The amount of piss poor companies out there that look at a driver as a commodity…. is extraordinary. Good companies are far and few between and those companies are having a very challenging time.

      Currently and in the immediate future, rates have declined to 2017 levels and many companies have had a 45% increase in insurance rates. Who is going to suffer? Trust me it will be The Driver…. But it’s certainly not the driver’s fault…. It’s an industry fault, including the government’s fault for allowing such horrible companies to hire these piss-poor drivers.

      I do the hiring for the company I work with as I can no longer Drive in the roads, courtesy of health issues that were exacerbated due to the advent of ELD’s.

      As for hiring… It is getting increasingly difficult to find a driver I am comfortable with to drive one of our trucks.

      I recently ran an ad in Kijiji and I had 65 responses… of which only five were marginally qualified to drive our equipment! And the sad part is we just pull 53-foot dry vans…. sad because are not talking about difficult Freight or heavy heavy loads.

      If our industry actually paid a reasonable amount of money for the time away, it would be a wonderful lifestyle choice. Have I enjoyed my time on the road…. absolutely!

      Why do you think there’s such a rush to autonomous vehicles? Once again to cut costs…. And to offset the pending driver shortage…. Which is very real. But before we get there two autonomous vehicles there will be a continuous need for good operators come up which are far and few between.

  • I’m what you’d consider a millennial, I guess. I am an OTR truck driver. Most of us born between 1980 and 1989 are not looking for what is “instagrammable”. We are looking for what is stable and what will provide us a long term income to take care of our families and buy things that we want. The 1980s children aren’t into tech as much as you might think, but this article has some interesting facts and if we really are experiencing a massive driver shortage by 2024, maybe we should look at individuals on our welfare system a little closer, eh? Many of them (not all)are able bodied, but just lazy.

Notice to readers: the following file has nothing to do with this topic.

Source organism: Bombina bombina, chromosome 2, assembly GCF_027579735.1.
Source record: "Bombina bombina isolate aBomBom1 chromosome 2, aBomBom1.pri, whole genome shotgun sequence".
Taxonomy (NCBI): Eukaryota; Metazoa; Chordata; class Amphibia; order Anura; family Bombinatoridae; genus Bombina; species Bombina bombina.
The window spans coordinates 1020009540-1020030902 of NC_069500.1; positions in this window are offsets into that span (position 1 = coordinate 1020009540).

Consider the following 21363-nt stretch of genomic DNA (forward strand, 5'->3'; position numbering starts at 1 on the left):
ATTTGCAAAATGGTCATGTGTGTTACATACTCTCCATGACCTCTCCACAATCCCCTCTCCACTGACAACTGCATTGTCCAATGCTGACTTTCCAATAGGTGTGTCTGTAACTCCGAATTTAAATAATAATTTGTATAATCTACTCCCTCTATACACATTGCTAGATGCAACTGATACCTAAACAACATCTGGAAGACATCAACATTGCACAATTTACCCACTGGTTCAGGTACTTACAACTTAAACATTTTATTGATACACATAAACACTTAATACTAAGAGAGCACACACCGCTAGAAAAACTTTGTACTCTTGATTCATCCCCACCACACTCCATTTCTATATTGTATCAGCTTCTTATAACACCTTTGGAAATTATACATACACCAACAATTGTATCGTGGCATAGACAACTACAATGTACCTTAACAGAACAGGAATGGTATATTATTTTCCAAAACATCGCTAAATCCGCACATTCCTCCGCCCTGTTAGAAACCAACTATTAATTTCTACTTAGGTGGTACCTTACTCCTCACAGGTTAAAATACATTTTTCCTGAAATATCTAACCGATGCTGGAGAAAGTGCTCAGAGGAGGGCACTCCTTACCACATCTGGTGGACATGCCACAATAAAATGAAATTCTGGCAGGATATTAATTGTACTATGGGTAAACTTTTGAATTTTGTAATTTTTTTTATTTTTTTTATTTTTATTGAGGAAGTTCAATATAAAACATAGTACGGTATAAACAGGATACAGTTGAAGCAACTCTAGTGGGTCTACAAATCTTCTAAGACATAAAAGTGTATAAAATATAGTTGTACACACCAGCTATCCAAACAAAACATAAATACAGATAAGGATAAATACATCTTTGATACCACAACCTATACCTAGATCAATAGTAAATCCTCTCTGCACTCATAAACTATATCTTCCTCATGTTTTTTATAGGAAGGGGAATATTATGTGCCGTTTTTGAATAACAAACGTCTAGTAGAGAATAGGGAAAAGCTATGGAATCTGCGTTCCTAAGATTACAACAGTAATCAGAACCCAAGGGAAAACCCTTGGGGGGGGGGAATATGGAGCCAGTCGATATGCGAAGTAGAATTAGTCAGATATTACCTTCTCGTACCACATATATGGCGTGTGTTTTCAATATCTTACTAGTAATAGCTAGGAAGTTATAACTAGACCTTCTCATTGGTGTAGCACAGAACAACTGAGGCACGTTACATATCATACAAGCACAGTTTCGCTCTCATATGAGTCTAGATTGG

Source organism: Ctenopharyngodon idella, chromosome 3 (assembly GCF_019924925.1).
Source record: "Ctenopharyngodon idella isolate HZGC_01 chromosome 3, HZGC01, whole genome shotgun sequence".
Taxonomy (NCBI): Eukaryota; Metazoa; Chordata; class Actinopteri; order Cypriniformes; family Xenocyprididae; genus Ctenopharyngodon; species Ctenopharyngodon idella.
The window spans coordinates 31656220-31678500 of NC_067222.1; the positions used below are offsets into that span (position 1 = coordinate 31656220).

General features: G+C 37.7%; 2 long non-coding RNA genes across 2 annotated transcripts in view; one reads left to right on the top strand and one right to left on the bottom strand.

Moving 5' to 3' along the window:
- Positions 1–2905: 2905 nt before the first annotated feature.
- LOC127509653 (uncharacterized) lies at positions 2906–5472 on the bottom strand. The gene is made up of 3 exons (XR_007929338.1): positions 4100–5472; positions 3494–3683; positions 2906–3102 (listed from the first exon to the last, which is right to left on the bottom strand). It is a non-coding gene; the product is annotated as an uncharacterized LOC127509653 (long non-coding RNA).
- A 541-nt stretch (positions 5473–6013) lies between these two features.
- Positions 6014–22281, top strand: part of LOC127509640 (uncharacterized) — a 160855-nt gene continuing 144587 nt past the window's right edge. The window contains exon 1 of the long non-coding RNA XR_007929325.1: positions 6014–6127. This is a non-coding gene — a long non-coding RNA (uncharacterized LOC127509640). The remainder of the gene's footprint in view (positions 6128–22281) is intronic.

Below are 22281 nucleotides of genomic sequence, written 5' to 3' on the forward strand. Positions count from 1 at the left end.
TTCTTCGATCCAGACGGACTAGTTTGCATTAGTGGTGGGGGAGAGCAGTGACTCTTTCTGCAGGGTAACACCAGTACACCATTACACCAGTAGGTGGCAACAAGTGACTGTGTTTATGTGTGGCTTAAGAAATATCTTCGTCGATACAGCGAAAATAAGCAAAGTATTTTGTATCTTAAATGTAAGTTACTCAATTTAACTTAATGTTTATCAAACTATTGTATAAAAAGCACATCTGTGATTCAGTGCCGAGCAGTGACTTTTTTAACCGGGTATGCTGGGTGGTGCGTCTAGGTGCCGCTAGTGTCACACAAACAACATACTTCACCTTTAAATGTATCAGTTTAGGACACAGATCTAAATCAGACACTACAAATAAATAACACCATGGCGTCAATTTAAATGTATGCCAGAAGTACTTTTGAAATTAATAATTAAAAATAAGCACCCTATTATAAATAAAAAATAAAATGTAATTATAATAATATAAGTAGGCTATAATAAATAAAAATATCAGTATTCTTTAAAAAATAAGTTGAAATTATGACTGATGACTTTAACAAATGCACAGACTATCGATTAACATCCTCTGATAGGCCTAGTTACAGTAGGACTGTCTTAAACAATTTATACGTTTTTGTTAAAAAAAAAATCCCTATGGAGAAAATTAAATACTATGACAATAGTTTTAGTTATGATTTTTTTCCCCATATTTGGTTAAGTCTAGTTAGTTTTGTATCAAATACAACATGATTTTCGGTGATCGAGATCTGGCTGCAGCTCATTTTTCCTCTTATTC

• I would say “unaware” not lazy. I have spoken to many of people that want to do trucking but can’t afford it. I had to educate them on the government subsidies that are available to them. I agree with the article. Cultivation is key.

    • Born 1993 and also an OTR driver. Im with you I need nothing Instagrammable rather a steady work load and decent pay for the long term.

  • A driver shortage is something you all who do NOT drive always spew onto paper. Go drive over the road and see how much time you spend at a truck stop waiting for a run. Besides that, autonomous trucks are coming. Not next week. Maybe not next year but they will replace human drivers. And why not just say it’s so profits can be expanded tremendously and management bonuses can soar. Rather than this pig Latin rhetoric that it’s because the grocery shelves are going to be empty and we’re all going to starve to death if we don’t get autonomous trucks on the road.

  • I come from a long line of truckers. OTR and local. I myself am trying to put myself through school to get my cdl but with having a family to provide for and bills it’s hard financially to put yourself through schooling. Some places offer training but want you to be gone for 3-4 weeks at a time.

  • Who are you kidding?
    I am sick and tired of these articles where they make so much fuss about driver shortage.
    Whose interest these articles serve??
    Not driver’s for sure.
    This industry needs ‘lots of fresh meat’so it can continue functioning as is.Shippers and load brokers need lots of drivers too so they can cut rates even more and keep you on their docks for all day if needed .
    I hope there is more driver shortage and then will see better payed drivers,drivers that are paid for all their time and work done,more respect at shippers ,lower turnover rate of drivers, better runs and equipment and more home time.
    When you see all that happening, you’ll know there is a drivers shortage.

  • It’s hard to give these articles or their presenters any credit when their numbers are all over the place. This one claims there will be a shortage of 50,000 drivers by 2024.

    Just a month ago there was an article here saying there would be a shortage of 34,000 drivers by 2024. (June 19 2019 “Driver Shortage Dominates Ministers North Bay Talks”)

    And three months ago there was another claiming the industry would be short 33,000 drivers by 2020.
    (April 17 2019 “Politicians Address Investment, MELT and Carbon Tax During STA Event”).

    These write ups remind me of that saying “if you’re going to be dishonest, you’ve got to have a good memory”.